One of the most undersold facts of the Olympic Games is the huge number of people it takes to pull them off. Volunteers always number in the tens of thousands, and this year, in Rio de Janeiro, there will be more than 70,000. Thousands of volunteers come from countries far away, paying their own expenses, and many have staffed multiple editions of the games. The Sydney 2000 Olympic Games are often remembered as among the most logistically smooth editions. This year, as in every edition since 2000, Australian accents will undoubtedly be heard among professional and volunteer organizers.
In their study of the Olympic movement, Queens students preparing for Rio learned at least four other significant, but undersold, pieces of sports history.
- A Spartan princess named Kyniska became the first woman to win an Olympic victory, because she owned the horses and trained the men who competed in four-horse chariot racing. Although women were not allowed to compete, she won the event in 396 BC, and then again four years later.
- Tennis, soccer, and other lawn sports came about largely after the 1830 invention of the lawn mower in England.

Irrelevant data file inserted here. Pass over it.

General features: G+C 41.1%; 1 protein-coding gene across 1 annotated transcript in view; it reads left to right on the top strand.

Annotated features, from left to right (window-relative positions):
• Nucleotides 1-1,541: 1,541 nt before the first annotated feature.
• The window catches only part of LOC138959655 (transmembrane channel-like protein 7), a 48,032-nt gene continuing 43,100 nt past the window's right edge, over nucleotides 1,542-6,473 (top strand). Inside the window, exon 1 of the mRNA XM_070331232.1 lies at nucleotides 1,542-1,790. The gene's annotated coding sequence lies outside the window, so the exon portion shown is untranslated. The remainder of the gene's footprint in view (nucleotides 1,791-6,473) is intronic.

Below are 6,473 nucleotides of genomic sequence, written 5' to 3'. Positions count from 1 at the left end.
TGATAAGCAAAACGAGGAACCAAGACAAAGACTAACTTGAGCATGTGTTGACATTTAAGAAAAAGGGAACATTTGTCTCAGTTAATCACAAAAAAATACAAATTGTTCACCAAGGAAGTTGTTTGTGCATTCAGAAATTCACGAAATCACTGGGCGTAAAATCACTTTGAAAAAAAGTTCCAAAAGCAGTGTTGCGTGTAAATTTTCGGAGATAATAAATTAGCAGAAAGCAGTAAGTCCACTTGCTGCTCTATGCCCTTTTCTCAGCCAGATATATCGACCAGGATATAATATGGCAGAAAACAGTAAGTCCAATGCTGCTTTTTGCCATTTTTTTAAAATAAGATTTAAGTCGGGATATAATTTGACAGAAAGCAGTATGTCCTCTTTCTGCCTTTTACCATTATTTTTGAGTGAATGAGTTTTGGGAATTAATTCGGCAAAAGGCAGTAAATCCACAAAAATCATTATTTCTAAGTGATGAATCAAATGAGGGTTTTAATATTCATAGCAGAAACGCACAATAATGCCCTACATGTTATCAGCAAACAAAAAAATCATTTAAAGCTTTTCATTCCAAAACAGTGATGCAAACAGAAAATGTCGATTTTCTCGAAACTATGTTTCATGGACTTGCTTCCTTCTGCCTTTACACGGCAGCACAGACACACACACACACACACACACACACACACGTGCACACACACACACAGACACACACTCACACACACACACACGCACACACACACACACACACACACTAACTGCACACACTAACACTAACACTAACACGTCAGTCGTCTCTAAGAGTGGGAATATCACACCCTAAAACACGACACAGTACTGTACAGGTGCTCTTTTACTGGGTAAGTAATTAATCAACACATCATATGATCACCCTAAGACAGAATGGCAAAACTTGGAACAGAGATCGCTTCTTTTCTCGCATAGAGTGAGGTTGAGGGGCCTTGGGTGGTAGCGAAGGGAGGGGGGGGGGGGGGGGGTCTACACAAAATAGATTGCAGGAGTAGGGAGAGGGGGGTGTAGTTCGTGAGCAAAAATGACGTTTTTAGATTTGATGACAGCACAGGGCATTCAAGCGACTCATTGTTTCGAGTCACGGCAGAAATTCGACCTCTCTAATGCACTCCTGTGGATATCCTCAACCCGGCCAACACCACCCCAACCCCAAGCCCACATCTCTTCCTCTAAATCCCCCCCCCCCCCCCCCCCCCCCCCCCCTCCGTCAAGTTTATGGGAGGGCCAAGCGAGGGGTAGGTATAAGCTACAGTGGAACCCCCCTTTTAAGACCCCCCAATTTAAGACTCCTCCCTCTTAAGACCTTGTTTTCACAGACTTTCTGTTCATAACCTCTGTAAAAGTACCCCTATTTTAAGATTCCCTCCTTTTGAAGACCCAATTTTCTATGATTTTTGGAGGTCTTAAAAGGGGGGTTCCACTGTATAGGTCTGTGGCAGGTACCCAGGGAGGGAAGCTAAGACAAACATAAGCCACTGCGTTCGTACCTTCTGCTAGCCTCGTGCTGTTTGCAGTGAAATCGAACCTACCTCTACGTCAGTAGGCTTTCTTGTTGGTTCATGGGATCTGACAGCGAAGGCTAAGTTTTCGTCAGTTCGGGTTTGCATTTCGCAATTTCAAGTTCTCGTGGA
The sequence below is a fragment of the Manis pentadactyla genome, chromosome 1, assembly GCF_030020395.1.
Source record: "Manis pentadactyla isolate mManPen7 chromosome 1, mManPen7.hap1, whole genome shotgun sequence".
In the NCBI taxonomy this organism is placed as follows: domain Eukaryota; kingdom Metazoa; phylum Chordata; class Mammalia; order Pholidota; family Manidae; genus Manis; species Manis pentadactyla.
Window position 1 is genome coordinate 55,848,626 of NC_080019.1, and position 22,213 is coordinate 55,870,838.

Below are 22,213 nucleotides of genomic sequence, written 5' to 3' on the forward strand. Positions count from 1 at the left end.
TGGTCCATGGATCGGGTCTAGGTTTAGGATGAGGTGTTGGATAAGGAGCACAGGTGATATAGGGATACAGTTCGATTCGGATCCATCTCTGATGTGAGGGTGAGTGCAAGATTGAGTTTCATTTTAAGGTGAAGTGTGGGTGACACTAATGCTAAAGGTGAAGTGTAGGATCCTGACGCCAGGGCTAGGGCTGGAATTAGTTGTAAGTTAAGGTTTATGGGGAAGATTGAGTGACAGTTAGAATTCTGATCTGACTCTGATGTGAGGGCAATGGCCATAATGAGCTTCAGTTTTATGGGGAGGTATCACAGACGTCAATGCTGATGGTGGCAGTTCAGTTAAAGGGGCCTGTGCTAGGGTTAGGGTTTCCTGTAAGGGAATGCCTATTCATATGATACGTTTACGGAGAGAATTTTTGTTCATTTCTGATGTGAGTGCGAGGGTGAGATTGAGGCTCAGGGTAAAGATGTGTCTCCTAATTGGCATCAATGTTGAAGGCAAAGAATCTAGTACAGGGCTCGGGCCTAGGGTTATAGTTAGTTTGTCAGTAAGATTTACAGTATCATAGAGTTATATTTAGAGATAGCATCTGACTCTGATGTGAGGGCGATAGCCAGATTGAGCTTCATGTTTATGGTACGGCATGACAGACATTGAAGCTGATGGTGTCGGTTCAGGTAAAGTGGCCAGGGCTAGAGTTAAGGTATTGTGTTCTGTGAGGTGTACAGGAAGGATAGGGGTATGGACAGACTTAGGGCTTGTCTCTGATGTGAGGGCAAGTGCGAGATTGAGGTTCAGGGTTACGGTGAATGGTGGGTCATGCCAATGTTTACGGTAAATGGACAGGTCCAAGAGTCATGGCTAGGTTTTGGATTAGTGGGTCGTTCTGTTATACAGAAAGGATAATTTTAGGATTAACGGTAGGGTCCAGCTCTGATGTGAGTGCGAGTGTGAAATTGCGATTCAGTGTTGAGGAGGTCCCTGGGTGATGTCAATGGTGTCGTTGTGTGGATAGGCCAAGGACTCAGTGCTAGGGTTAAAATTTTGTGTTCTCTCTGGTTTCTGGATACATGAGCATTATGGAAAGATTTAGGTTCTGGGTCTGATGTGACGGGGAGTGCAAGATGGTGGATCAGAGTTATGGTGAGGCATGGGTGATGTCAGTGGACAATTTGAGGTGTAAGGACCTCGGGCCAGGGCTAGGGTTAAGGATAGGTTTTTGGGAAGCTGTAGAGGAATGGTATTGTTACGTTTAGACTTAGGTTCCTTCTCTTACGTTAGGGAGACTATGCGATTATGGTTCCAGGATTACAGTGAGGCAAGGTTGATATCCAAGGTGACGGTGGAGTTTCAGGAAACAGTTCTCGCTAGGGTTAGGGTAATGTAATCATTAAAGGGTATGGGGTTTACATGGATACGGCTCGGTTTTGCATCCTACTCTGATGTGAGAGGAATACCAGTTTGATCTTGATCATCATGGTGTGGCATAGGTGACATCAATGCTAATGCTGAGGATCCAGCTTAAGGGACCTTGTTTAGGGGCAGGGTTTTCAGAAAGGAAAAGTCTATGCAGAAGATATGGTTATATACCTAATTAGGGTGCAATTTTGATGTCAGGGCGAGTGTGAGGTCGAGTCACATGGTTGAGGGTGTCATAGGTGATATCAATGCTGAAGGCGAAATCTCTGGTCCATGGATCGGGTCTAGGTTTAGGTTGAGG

- Much of the visual language of today’s televised sports coverage – the value of emotion on the faces of athletes, the reactions of the crowd, the detail shots of hands and feet – were developed by a director named Leni Riefenstahl, hired by Adolf Hitler. At the Berlin 1936 Olympic Games, she pioneered the way these stories are still told.
- At the same Berlin edition of the Games, another German, Adi Dassler, convinced the great American sprinter Jesse Owens to wear his shoes, paving the way to Adidas, and introducing much of the way sports marketing is conducted today.
Photo above: Leni Riefenstahl during 1936 film production. From the Bundesarchiv, Bild 146-1988-106-29 / CC-BY-SA 3.0, CC BY-SA 3.0 DE